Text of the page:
“Rupert Mayer – who?” Many would perhaps not have heard of this great Jesuit – who had the courage to take on Hitler and the Nazi regime at the height of their power!
Born in 1876, into a well-to-do family of Stuttgart, Germany, Rupert joined the Jesuits as a Diocesan Priest in 1900. The Spiritual Exercises of St Ignatius Loyola influenced him greatly. He writes “now I know my purpose, and the next step is to translate my conviction into action and to put all possible effort into educating myself for my calling.”
He was a Jesuit ‘par excellence’ totally committed to the tasks entrusted to him. He suffered a lot but he never complained about the pain he went through. He was a brilliant speaker and a prolific writer who used both the pulpit and the pen very effectively to speak truth to power.
Long before the Universal Declaration of Human Rights was promulgated; Rupert Mayer was passionate about the rights of all particularly when the Nazi regime denied the ordinary people freedom of speech and freedom of religion.
In 1923, he accepted an invitation to address a fledgling group of national socialists on the theme ‘Can a Catholic be a national socialist?’ He accepted the invitation as a challenge totally prepared to go into a den of lions. Those who invited him felt that they had an easy victim so when he stood up to address them, the huge crowd gave him a tremendous applause. Mayer began “I am afraid, gentlemen that your applause has come a little too soon. My answer to your question can only be a negative one: NO! A Catholic cannot be a Nazi!” The early ‘applause’ of the crowd turned to ‘boos’ but Rupert Mayer had made his point!
Throughout his life, he was a strong and blunt critic of the Nazi regime. The Nazis did not take his criticism lightly and he was imprisoned from 1937 till 1945 – either in a concentration camp or in exile outside Munich. The solitary confinement did not break his spirit. It was an occasion to deepen his spirituality. This is evident in a letter which he wrote to his mother “In these last weeks in solitude I believe I have come into far closer contact with God Almighty in my own self and in the same measure I have become more detached and withdrawn from earthly things. So I feel not the least worry or anxiety about my future. I place all that in God’s good hands. In myself I am completely contended and at peace.”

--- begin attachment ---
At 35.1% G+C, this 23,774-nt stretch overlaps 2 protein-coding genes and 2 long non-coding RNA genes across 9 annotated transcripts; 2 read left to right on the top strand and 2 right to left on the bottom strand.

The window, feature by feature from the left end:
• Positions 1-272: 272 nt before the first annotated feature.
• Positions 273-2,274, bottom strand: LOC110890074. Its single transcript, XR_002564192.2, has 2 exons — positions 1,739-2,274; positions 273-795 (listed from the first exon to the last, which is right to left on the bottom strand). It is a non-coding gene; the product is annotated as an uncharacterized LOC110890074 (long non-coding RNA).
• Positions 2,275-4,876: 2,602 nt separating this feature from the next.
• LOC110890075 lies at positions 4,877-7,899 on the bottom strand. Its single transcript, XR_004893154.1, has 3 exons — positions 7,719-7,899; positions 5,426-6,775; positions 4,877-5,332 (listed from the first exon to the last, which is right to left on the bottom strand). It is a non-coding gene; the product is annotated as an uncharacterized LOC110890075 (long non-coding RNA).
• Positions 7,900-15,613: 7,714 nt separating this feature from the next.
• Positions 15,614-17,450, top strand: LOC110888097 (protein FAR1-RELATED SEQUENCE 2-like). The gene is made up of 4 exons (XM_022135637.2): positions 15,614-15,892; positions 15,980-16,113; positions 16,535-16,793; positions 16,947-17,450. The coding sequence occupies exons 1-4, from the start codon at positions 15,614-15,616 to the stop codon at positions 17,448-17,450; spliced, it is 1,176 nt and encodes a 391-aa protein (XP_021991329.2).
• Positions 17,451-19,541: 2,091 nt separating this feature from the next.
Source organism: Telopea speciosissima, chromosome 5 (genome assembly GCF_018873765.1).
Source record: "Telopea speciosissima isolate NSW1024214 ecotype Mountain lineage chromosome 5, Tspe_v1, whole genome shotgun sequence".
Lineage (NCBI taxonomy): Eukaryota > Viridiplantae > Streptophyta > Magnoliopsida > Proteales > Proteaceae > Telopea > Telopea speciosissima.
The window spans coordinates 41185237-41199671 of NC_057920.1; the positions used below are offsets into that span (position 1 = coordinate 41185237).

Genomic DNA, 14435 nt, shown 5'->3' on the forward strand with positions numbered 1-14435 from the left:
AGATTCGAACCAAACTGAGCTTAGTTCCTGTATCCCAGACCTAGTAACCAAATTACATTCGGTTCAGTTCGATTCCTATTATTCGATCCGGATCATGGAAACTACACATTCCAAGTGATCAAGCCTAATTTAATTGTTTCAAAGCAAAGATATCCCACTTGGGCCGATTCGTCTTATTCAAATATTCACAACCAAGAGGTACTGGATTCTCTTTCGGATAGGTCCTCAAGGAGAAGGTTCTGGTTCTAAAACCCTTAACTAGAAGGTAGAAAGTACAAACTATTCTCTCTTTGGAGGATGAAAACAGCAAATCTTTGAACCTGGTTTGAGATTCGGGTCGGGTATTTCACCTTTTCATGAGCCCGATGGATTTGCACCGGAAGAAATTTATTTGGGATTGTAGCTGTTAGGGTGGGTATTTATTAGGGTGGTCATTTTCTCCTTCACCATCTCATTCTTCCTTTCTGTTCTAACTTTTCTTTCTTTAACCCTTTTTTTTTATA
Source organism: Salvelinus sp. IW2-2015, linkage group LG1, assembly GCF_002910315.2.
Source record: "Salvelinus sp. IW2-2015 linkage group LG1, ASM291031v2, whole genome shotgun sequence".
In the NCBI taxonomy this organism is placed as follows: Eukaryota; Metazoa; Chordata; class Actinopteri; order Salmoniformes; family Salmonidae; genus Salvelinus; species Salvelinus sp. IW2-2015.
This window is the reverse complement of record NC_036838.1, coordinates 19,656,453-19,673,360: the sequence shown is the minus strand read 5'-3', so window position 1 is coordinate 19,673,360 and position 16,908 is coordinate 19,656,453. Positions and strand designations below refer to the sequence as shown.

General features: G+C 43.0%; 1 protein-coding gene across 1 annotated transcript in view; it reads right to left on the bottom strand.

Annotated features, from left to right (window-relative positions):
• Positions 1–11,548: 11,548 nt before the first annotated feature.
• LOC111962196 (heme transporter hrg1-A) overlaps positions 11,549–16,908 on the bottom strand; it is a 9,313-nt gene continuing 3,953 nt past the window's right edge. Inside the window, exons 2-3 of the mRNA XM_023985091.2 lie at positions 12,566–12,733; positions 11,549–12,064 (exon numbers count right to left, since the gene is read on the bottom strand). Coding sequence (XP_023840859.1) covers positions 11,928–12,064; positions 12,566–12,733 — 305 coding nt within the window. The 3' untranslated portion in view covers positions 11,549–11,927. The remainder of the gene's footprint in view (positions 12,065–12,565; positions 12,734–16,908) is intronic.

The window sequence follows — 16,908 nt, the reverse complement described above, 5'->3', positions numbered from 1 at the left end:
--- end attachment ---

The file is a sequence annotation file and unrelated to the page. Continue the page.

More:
Though Mayer suffered greatly at the hands of the Nazi regime, he did not compromise. His resolute courage also earned him the admiration of his detractors; so much so that they were afraid to allow him to die a martyr’s death in a concentration camp and sent him to live in exile in a monastery at the fag-end of his life.
The courage and commitment of Mayer is epitomized in this prayer which he wrote in 1941 and sent to a nun with the following addendum written by hand: “This pray brought me much comfort in most difficult times. I hope that it will give you also some joy”.
Lord, as you will, so let it be for me; And as you will, so will I walk that road;
Help me only to know your will!
Lord whenever you will, then is the time; And whenever you will, then I am ready,
today and always.
Lord, whatever you will, that I accept, And whatever you will, is gain for me;
Enough, that I belong to you.
Lord, because you will it, it is good; And because you will it, I have courage,
My heart rests safely in your hands!
As we celebrate the memory of Rupert Mayer on November 3rd, let us pray that in some small way each one of us, emulate his courage and his commitment.
*(Fr. Cedric Prakash SJ is the Director of PRASHANT, the Ahmedabad-based Jesuit Centre for Human Rights, Justice and Peace.)